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Little Eagle
Aquila morphnoides

Status: Lower risk

Population Trend: Declining.

Other Names: Australian Little Eagle.

Aquila morphnoides
click to enlarge
Distribution: Australasian. AUSTRALIA. more....

Subspecies: Monotypic.

Taxonomy: The study by Helbig et al. (2005), using DNA sequences from one mitochondrial and two nuclear genes, indicated that the smaller Hieraaetus species, including H. ayresii, H. morphnoides, and H. pennatus, form a monophyletic groups with H. (Aquila) wahlbergi as their sister. Based on molecular sequences of two mitochondrial genes and one nuclear gene, Lerner and Mindell (2005), found that weiskei, a New Guinea endemic which has usually been treated as a subspecies of the Little Eagle, is actually more closely related to the Booted Eagle, H. pennatus than to H. morphnoides. The amount of sequence variation between the latter form and weiskei is as great as that found between unquestioned species in their analysis. Therefore, weiskei is treated here as a full species and morphnoides is regarded as monotypic. The majority of raptor systematists (e.g., Wink and Sauer-Gürth 2004, Gjershaug 2006) and several national committees on classification and nomenclature (e.g., those in the United Kingdom and Germany) now favor merging the species formerly assigned to Hieraaetus into Aquila, and they are followed here.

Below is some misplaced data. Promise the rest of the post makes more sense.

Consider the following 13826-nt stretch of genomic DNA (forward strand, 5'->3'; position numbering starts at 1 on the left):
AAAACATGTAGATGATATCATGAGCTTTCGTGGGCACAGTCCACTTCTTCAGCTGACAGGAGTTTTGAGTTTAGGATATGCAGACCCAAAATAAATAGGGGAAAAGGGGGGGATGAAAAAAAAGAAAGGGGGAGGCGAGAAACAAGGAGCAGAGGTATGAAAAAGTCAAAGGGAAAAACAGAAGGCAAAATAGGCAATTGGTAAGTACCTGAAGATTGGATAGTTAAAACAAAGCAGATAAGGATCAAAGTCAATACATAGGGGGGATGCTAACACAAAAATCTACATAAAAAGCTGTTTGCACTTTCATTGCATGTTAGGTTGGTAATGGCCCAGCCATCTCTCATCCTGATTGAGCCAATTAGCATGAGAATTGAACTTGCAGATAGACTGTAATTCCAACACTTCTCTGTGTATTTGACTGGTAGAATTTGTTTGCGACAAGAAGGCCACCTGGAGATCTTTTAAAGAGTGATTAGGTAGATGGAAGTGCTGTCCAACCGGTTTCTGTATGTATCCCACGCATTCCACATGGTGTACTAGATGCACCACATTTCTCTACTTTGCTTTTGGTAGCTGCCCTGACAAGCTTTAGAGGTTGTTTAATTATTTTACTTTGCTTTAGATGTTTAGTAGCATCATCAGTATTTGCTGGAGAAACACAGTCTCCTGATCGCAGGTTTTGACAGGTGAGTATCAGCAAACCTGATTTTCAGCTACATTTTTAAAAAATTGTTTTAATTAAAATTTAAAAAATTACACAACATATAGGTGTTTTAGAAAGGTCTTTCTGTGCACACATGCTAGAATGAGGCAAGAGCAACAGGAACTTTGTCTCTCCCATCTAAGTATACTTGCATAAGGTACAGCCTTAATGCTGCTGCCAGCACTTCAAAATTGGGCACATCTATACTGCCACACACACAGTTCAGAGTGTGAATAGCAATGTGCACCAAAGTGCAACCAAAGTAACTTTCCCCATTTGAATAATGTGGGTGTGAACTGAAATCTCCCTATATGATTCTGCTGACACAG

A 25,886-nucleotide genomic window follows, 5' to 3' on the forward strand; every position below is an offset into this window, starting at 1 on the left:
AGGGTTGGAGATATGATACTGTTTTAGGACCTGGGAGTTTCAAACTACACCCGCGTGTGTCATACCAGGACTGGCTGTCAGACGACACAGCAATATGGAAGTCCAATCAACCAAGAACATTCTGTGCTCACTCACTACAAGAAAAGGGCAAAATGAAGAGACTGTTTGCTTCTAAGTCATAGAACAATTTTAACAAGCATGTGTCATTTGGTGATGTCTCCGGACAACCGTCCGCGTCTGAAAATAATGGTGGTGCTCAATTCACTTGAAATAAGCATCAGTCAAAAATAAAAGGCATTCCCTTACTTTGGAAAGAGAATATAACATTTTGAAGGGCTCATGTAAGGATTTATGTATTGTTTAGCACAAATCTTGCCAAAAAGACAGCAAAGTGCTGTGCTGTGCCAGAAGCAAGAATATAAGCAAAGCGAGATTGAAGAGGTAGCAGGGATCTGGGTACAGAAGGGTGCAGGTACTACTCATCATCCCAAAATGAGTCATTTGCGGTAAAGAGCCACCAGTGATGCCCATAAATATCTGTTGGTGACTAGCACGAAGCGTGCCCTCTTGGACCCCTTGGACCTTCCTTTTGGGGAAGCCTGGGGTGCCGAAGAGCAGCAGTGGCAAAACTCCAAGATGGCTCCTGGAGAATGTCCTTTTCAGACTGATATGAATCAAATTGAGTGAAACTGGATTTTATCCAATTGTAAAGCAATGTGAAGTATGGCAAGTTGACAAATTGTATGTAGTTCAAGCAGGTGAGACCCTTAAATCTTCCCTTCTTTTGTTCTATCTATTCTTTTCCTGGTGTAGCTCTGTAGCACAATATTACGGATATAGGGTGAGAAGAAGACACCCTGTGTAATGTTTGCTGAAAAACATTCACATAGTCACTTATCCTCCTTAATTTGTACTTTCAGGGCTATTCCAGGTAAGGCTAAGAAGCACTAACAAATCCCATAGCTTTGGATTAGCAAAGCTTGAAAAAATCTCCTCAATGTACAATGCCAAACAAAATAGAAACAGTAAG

Movements: Irruptive or local migrant (Bildstein 2006). Juveniles may disperse widely (up to 3,000 km) after achieving independence (Debus 1998). more....